Lawrence of Arabia play confuses some critics

May 9, 2016 | By Garrett Montgomery More

A Lawrence of Arabia play is getting panned by critics. The play, which was put together by playwright Howard Brenton and starring Jack Laskey focuses on T. E. Lawrence’s return from Arabia in 1922. Reviewers are bashing it for being boring and even cliché.

Lawrence of Arabia play

A Lawrence of Arabia play called Lawrence after Arabia by Howard Brenton currently at the Hampstead Theatre in London, England is not getting the reviews it had hoped for. The play focuses on the life of Thomas Edward Lawrence, better known as T. E. Lawrence, a British archeologist, military officer, and diplomat whose incredible life story inspired the 1962 film entitled Lawrence of Arabia.

Lawrence earned the famous nickname Lawrence of Arabia thanks to his liaison role during the Sinai and Palestine Campaign and the Arab Revolt (1916–1918) against the ruling Ottoman Empire. Here are few interesting facts about Thomas Edward Lawrence.

At the age of 15, Lawrence and his schoolfriend, Cyril Beeson, took the decision to bicycle around Berkshire, Buckinghamshire, and Oxfordshire to explore all the churches so they could study their monuments and antiquities.

Lawrence was a polyglot, whose published work demonstrates competence in Ancient Greek, Arabic, and French. In 1909, he traveled through Syria and Palestine, alone to survey the castles of the Crusaders for his thesis. He walked nearly 1,000 miles and was shot at, robbed, and badly beaten. Here is more:

In 1914, the British military employed Lawrence on an archaeological expedition of the Sinai Peninsula and Negev Desert, a research trip that was actually a cover for a secret military survey of territory possessed by the Ottoman Turks. Once World War I began, Lawrence joined the British military as an intelligence officer in Cairo. He worked a desk job for nearly two years before being sent to Arabia in 1916 where, in spite of his nonexistent military training, he helped to lead battlefield expeditions and dangerous missions behind enemy lines during the two-year Arab Revolt against the Turks.

In 1918, he declined to be knighted by King George V. He became an international celebrity when the American war correspondent Lowell Thomas launched a 1919 lecture tour recounting his assignment in the Middle East. Lawrence worked for Winston Churchill and after World War I, he re-enlisted under assumed names.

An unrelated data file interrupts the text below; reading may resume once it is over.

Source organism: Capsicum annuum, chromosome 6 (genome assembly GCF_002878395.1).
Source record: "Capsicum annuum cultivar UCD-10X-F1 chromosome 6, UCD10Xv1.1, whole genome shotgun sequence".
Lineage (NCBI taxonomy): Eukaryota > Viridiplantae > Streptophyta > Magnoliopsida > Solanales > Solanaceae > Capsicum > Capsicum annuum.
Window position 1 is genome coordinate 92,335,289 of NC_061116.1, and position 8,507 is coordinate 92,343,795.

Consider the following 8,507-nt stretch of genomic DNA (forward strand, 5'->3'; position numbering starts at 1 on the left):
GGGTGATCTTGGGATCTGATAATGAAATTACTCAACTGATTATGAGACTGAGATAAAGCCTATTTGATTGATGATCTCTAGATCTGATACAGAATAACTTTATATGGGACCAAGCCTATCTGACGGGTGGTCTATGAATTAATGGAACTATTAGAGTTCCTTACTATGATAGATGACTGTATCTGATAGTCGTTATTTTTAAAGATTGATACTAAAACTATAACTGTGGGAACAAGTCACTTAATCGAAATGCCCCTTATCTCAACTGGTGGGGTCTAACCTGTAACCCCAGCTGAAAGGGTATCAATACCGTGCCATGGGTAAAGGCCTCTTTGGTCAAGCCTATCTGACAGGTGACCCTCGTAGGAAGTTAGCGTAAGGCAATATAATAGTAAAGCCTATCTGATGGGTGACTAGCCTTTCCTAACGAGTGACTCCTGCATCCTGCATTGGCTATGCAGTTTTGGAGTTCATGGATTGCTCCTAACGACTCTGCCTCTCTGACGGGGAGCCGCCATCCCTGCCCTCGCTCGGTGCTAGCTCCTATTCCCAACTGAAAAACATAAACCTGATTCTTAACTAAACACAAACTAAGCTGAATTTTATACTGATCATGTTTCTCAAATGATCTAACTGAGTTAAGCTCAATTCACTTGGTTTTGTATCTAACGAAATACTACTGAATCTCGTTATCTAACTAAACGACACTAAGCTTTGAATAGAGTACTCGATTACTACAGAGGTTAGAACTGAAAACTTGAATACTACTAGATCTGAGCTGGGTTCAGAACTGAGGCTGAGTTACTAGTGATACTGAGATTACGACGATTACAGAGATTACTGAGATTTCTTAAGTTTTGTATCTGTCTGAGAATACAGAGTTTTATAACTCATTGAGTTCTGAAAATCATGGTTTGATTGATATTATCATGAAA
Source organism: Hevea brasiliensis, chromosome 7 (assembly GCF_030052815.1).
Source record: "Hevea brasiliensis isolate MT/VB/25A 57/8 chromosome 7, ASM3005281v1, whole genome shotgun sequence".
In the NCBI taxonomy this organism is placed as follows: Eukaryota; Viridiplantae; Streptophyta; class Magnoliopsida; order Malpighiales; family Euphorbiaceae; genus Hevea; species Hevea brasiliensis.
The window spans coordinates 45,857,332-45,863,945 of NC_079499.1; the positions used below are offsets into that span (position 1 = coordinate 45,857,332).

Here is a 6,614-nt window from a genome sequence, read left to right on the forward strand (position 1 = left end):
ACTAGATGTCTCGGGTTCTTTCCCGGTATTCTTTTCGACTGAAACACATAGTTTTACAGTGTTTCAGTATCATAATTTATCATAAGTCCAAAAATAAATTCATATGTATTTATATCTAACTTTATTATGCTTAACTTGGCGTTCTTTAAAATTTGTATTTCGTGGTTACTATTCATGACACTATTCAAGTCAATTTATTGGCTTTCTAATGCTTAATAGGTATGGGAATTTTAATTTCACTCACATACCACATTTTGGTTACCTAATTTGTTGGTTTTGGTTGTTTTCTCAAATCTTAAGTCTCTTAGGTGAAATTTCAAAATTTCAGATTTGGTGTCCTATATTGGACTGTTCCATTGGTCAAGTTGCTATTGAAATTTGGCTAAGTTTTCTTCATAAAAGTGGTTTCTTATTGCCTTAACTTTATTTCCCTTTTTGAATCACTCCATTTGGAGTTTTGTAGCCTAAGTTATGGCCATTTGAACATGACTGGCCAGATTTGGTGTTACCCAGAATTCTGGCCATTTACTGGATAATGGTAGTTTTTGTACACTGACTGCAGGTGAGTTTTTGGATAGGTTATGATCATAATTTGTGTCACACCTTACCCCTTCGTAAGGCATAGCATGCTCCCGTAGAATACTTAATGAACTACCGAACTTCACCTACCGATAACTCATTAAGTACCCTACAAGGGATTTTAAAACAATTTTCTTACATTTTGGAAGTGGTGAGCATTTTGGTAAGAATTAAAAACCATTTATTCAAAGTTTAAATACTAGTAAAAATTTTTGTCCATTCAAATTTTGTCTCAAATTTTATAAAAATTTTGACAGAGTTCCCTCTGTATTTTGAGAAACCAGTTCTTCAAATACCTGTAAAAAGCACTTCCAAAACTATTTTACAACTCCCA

There are no skies, no sand, and no horses in the play because Brenton set it at the Hertfordshire home of Irish playwright George Bernard Shaw and his wife, Charlotte Payne-Townshend where Lawrence is a regular visitor and where he relives the desert campaign in his mind. Reviewers applauded Brenton’s writing skills, but called the play dull.

A play expert wrote:

John Dove’s production is also a model of clarity and achieves the transitions from the village of Ayot St Lawrence to Arabia with great ease. But while I enjoyed Brenton’s attempt to unravel the mystery of TE Lawrence, I can’t say I was shocked into startling new awareness.”

In another piece, it was revealed:

“Yet Lawrence After Arabia never quite grips as it might. Perhaps that is because the actor who plays him, Jack Laskey, chooses to make him an unexciting figure. This may be truthful. It may have been how Lawrence was. Yet in terms of theatre it makes for a slender offering. This play is perfectly satisfactory in some ways. I sat through it without boredom and only once or twice (when some Arab gunmen prowl the stage, trying to look threatening) did it teeter close to stereotype.”

Lawrence after Arabia runs until June 4.

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